BLOOD OF ZEUS Review - Warped Factor - Words in the Key of Geek.

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Alexander Wallace watches the Greek mythology battle royale.
Greek mythology, along with the ancient stories of the Bible, are perhaps the founding tales of Western civilization. They were mined for material by Shakespeare and other playwrights, and later turned into an adventure movie with Clash of the Titans and into a rather bloody series of hack-and-slash games with God of War. Now, they have been brought into another medium: a Netflix original anime.

Perhaps ‘anime’ is not quite an appropriate label for Blood of Zeus; the entire production originates from the United States. Nevertheless, the first episode is introduced with “a Netflix original anime” and the whole shebang looks very anime-inspired, not unlike Avatar: the Last Airbender.

And that’s not the only commonality this show has with the groundbreaking Nickelodeon cartoon; you have your protagonist Heron (Derek Phillips), living in poverty with his mother Electra (Mamie Gummer) relatively ignorant of the ways of the world before he is called to take up a burden that he had never known. It is Heron that leads the show, for he is the metaphorical ‘chosen one.’ To his credit, he is a well-fleshed out character as he reckons with the greatness that he was neither born with nor achieved, but had thrust upon him.
The other characters are hit or miss; Electra gets some incredible moments, as does the major villain Seraphim (Elias Toufexis - a strangely named character for a series based on Greek mythology - his name is a plural of ‘Seraph,’ a name of Hebrew origin referring to one of the types of angels in the Bible). Unfortunately, Jessica Henwick (whose portrayal of Colleen Wing in Netflix’s Iron Fist was spectacular), is wasted in an underwritten part as the Amazon Alexia. Likewise, many of the other secondary characters feel one-note.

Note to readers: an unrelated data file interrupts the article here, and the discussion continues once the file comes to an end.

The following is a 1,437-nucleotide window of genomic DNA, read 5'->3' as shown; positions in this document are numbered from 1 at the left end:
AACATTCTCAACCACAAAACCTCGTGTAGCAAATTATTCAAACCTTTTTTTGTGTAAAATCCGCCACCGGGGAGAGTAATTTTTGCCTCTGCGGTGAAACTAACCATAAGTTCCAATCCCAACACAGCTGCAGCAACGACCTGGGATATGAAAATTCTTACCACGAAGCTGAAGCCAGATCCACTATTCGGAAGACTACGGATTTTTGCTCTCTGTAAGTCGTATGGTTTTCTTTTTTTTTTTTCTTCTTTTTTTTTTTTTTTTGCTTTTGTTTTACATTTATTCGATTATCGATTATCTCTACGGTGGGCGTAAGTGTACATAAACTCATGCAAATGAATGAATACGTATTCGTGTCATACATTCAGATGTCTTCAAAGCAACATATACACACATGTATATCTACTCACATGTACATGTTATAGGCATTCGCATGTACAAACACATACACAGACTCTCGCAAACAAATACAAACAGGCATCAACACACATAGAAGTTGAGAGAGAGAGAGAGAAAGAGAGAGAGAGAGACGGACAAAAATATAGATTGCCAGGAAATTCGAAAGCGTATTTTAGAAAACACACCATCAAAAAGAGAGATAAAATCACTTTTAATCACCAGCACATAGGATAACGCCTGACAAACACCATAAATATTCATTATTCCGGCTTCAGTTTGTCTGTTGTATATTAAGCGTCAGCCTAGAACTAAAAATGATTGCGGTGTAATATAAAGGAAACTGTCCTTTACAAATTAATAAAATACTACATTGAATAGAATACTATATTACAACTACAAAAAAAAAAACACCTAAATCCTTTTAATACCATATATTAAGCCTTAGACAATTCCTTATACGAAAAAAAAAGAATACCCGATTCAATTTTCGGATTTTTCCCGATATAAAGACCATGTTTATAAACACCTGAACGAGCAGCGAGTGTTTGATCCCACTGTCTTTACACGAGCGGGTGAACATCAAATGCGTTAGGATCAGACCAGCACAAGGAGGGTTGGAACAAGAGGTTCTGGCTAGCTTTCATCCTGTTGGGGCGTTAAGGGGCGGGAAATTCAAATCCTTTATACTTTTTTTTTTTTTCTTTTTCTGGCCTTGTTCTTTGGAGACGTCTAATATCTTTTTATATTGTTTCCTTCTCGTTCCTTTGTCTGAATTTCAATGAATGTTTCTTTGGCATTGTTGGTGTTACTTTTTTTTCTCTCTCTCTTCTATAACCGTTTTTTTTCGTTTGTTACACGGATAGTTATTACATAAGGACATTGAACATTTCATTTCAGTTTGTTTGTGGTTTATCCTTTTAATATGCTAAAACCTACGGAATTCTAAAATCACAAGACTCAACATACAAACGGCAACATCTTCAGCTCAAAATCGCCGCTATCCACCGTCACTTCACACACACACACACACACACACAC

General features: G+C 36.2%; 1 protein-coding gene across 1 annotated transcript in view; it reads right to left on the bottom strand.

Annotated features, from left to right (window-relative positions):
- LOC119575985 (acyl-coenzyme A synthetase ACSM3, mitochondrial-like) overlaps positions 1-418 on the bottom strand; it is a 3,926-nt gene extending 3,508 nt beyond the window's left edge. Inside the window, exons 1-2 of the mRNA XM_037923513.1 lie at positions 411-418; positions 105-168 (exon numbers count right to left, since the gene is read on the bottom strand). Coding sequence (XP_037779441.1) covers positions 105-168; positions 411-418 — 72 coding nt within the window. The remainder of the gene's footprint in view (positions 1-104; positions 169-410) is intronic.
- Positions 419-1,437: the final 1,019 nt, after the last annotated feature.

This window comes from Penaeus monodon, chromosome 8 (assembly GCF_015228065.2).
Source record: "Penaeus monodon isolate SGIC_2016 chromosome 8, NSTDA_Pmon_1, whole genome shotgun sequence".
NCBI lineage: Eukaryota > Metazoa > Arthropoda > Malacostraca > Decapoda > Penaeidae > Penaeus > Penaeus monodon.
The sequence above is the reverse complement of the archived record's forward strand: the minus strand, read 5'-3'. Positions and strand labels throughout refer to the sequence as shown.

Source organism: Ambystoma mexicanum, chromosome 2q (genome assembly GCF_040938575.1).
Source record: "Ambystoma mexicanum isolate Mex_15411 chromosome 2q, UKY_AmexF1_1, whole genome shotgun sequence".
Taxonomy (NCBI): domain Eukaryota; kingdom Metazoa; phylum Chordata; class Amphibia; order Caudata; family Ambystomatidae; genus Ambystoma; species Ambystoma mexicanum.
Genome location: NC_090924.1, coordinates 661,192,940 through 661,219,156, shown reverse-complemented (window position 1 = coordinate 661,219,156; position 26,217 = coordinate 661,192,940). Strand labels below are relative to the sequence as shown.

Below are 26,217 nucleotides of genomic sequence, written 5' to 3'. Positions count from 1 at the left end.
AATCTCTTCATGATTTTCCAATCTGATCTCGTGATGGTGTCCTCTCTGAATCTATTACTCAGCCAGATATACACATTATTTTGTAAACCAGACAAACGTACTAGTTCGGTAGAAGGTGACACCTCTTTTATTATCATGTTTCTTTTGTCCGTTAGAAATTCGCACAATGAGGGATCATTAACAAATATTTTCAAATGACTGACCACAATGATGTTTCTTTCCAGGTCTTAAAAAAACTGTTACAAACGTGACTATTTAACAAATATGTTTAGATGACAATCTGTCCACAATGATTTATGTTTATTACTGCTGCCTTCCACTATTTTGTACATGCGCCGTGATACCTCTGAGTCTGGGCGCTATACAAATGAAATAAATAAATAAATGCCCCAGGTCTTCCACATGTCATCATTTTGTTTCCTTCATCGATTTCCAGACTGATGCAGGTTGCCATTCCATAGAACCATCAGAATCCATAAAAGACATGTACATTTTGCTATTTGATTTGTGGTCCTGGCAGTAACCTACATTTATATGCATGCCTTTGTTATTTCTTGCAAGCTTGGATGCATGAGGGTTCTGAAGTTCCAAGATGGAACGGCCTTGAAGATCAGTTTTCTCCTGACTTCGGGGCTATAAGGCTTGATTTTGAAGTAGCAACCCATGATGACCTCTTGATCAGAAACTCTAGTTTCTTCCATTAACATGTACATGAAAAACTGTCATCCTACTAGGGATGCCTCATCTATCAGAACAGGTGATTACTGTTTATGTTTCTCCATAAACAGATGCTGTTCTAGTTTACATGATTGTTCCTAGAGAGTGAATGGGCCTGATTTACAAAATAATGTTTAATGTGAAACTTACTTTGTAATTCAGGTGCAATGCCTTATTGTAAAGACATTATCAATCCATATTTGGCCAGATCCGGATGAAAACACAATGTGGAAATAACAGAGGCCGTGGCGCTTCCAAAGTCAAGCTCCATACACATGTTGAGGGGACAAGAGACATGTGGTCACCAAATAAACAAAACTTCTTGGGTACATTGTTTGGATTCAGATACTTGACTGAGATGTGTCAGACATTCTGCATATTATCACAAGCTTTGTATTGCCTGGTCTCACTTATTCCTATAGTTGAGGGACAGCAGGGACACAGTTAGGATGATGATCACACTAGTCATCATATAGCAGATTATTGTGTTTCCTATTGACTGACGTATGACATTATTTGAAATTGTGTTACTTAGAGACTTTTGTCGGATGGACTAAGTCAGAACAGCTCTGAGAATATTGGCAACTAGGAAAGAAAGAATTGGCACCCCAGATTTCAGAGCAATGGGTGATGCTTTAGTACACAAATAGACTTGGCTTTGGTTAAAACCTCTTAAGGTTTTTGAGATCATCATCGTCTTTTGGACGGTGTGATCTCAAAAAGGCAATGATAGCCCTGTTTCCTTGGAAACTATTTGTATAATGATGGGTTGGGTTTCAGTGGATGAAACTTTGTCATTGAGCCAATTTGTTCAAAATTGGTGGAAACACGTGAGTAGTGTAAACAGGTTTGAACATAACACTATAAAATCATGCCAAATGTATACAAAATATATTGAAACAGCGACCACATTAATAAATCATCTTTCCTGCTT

This is a story about mythology, and as such the gods of Olympus play a major role in the proceedings. The most prominent are Zeus (Jason O’Mara) and Hera (Claudia Christian), whose quarrels drive much of the plot (yes, it does involve Zeus being unfaithful - but then again, expecting Zeus to be faithful is like expecting James Bond to be chaste). Zeus is given all the haughty majesty of the King of the Gods, with a certain cocksureness that comes from being an embodiment of human flaws. Hera, likewise, is filled with heaping scorn for totally understandable reasons, and her performance shows that.

But the other gods of Olympus are given short shrift. Other than the ruling couple of the Greek pantheon, Hermes and Apollo get the biggest roles, but like the human side characters they are disappointingly one-note. I really wish that Hades, for example, would have played a bigger role, and the other gods like Hepheaestus get more characterization.
The art design is overall good but occasionally suffers from some rather choppy animation. The town that Heron begins his journey in is elegantly portrayed, and Mount Olympus is suitably majestic. There’s a scene that is well designed set on a galleon, and a certain other plot-significant location near the end (whose exact nature I will not spoil) which is engagingly rendered.

The action is presented well; you really do feel like you are watching gods and demons fight over the spoils among men and women. The gods are almost superheroes, flinging lightning and fire and other such things at each other. You feel almost insignificant as the monsters and myths from the Hellenic lands stain your screen with blood, and it can be magnificent to watch.

One of the best aspects of Blood of Zeus is its pacing; for the most part, it knows when to cut to the next scene, and the plot rarely drags (unfortunately, the last episode can feel a bit slow). The actual writing of dialogue is sufficient; it is workmanlike discourse delivered well by talented voice actors. I feel like, though, it could have been made a bit more ornate, purple even, befitting the sort of beings that the Gods of Olympus undoubtedly were.

Overall, Blood of Zeus is good enough. It’s not mind-blowing and it’s not godawful. It’s a competently-made four hours or so of bloody animated mythology, and an enjoyable enough watch. I can’t help but have this nagging feeling, though, that it could have been so much better. I hope that the following seasons (the show has been renewed by Netflix) can deliver on the promise of the premise.

Alexander Wallace is an alternate historian, reader, and writer who moderates the Alternate History Online group on Facebook and the Alternate Timelines Forum on Proboards. He writes regularly for the Sea Lion Press blog and for NeverWas magazine, and also appears regularly on the Alternate History Show with Ben Kearns. He is a member of several alternate history fora under the name 'SpanishSpy.'

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